As the lead Fortress cleared the edge of the airfield, the sound boomed out from the accelerating machine, rushed through the trees and thickets; the airplane climbed slowly, and the sound spread out, an invisible wash of shock waves heralding the birth of new flight. Even as the echo reverberates into the homes of the countryside, the second ship is on its way. The lead aircraft emits its trail of thin blue smoke, sign of engines under full power. Then the third, and the fourth, each movement the juggling of 30 tons of bomber rushing into the blurred mist at the far end of the runway.

Each new take-off is more difficult, it seems. The lead bomber at least enjoyed an air space untroubled by the passage of another machine in front. Now the runway is alive, charged with the slip stream and the wake turbulence of the Fortresses that have rushed away into the leaden mists. The pilots fight the controls, muscles responding to the feel of pounding as the bombers rock on their wheels, accept the broadside slap of air, the uneven ocean into which they rush. The bouncing stops; there is the rumble of wheels coming up into their recesses, and then smoother flight.

In the lead bomber exhilaration sweeps over Peaslee. It is a sensation not uncommon to the crews, this wonderful experience of having completed a hazardous—and successful—take-off. The two men at the controls grin at each other in the dim light, and the feeling pervades the entire crew. It is a sense of joy; Peaslee describes it as an urge to break out into song. Abruptly the interphone crackles with a sudden burst of chatter from the crew. They’re calling to each other, wisecracking, snapping out jokes, and one man bellows happily in what is supposed to be singing.

The feeling passes quickly, for there is work to do; precise, careful, vital work. At 2,000 feet, for the first time this day, the heavy grayness begins to recede. It is the most grudging of retreats. Operations briefed the crews on a cloud deck at 2,000 feet. Instead, the lead Fortress has climbed to 6,000 before Peaslee and McLaughlin can detect the top of the overcast by the brightness above them. At 6,500 feet the bomber rushes through the last vestiges of cloud and breaks out into full daylight.

It is a dazzling world into which they ascend. Having lifted the gleaming machine from the earth and its mantle below, suddenly they are above a spotless sea, a vast and unending ocean of white that stretches in every direction, as far as their eyes can reach. With a rush that overwhelms them, they have been flung from the planet into a space that is strange and awesome, no matter how many times it is visited by men. But at this moment all that exists below is a distant thing, and this is their domain in which to drift. There is no sense of movement, no feeling of rushing through the air.

The four engines pound dimly in the recesses of the men’s minds; heard so often, they are prosaic and then no longer heard. The sky stretches up and up, right out beyond all sight into the edges of space beyond. There is a star 93,000,000 miles away, but it is now terribly close, and it blinds the men. They put on their dark glasses, and there is some relief, but still the star sends its needles of light to stab through to the eyeballs and to dance on the wings, until the glistening silver metal shimmers and becomes liquid pools of wavering light. It is beautiful, and the men for the moment are silent as they drink in the new world. But later many of them will curse the sun, because it is a haven, a place of ambush for fighters, and how the hell do you see a Messerschmitt or a Focke-Wulf when it screams in, straight from that blinding glare?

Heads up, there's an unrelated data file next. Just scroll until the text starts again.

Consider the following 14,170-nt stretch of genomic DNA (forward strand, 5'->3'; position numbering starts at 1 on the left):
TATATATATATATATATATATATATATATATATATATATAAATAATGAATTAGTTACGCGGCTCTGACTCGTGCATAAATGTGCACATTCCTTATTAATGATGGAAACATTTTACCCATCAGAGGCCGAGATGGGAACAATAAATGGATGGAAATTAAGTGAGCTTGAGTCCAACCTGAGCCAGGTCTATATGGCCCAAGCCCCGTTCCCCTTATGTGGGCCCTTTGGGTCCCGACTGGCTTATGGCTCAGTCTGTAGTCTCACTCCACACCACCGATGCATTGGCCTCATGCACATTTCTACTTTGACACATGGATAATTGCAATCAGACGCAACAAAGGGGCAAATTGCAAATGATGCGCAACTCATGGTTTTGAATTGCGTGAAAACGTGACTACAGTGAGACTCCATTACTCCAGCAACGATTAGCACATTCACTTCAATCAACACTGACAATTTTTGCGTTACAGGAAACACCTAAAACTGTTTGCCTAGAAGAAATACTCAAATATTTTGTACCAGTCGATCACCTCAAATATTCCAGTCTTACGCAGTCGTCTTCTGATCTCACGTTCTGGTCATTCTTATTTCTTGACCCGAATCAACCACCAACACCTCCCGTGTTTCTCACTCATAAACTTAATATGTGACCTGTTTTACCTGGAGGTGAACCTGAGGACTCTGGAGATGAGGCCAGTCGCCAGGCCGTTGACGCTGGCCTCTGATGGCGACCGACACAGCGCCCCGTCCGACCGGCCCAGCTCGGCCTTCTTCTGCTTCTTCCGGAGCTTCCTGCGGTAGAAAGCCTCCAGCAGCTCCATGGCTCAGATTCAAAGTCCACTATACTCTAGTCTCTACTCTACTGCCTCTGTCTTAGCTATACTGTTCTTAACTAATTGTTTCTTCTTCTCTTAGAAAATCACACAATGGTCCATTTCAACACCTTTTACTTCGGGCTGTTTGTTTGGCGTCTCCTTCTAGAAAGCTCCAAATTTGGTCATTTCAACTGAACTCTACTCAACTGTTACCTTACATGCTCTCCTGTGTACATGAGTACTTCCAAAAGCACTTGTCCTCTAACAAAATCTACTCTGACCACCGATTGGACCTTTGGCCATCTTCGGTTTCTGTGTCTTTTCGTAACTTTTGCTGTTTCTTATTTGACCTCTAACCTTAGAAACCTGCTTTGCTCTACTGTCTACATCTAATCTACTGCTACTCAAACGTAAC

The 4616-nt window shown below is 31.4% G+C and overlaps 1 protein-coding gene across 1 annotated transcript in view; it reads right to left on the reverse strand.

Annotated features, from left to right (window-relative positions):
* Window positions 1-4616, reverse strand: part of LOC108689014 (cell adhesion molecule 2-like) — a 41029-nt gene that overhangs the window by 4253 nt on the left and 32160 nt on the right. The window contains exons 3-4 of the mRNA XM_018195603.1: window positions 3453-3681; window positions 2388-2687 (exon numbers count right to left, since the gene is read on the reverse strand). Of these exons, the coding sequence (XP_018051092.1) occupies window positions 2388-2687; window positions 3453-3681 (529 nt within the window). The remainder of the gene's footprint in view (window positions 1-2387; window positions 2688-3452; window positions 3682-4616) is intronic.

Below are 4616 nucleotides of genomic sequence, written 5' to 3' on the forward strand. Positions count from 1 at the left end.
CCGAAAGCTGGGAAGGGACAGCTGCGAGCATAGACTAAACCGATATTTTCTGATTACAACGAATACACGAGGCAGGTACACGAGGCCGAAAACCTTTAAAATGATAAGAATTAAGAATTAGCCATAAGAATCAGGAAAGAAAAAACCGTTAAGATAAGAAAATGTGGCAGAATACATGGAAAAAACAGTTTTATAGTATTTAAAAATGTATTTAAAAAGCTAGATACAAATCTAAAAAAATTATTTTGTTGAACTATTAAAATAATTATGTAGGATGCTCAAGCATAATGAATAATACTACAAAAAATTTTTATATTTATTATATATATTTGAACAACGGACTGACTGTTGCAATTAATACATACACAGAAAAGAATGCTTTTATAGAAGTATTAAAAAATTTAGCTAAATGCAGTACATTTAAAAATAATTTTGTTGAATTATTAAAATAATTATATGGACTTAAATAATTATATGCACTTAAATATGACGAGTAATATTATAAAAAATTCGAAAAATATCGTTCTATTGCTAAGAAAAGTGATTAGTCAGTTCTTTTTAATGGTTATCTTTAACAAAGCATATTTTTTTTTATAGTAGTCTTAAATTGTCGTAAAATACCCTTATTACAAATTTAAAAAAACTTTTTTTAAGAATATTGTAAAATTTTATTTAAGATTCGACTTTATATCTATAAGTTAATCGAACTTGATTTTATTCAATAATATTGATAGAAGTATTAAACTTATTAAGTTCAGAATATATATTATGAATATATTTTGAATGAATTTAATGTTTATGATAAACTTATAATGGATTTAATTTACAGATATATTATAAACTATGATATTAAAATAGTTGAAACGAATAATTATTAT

The lead Fortress is not alone for long. Peaslee turns cumbersomely in his seat and tries to look back through the side glass. The second bomber is 500 yards behind, shedding wisps of clouds as it breaks through into clear air. McLaughlin continues to climb until the needle reads 8,000 feet. This is assigned cruising altitude for this splasher, and he throttles back to cruising power. Over the source of the pulsating radio emissions, McLaughlin swings into a wide circle. For the next sixty minutes the Fortress turns tediously, one wing slightly low, as the other bombers seek the company of the early arrivals. From Peaslee’s ship bright signal flares rush into the air, a call for Fortresses far from the splasher to slide in, to join in V’s, to create triangular-shaped elements of bombers in the sky.

It is a tiresome procedure, it burns gasoline with frightful insistence, but it is absolutely necessary. This business of rendezvous and assembly is one of the most difficult phases of a bombardment mission, but it is tossed off with little enough consideration by armchair strategists who never seem to consider the thousands of gallons of fuel the bombers must bum to achieve formation before they can ever enter enemy skies. The procedure works well, except in isolated cases. Then there is the problem of an instrument failure, or inexperience, or weather that overcomes the best of instruments and piloting ability. Mostly in these cases, the airplane of one formation will run to join wings with any other available formation.

Peaslee has a specific problem. As commander of the 1st Air Division, he must assemble in a massive body in the heavens a huge pyramid of bombers. Before he moves into enemy air space, that pyramid must be properly built up into specific formation, so that it may gather strength from the unique positioning of the many guns: strength in numbers of aircraft, in bomb weight and pattern, and above all in the defensive fire screen that will provide their only protection against the enemy.

At H plus one hour Peaslee orders McLaughlin to break from the circling maneuver and take up a new course toward the second splasher, climbing slowly as they proceed. Twenty-one bombers, as scheduled for the mission, have taken off to form the strength of the 92d Group in the air. The initial splasher, where the bombers assembled, was over Thurleigh. Now they move toward the second splasher, which is the Combat Wing Assembly Line. Here Peaslee is to rendezvous with the 305th and the 306th Groups.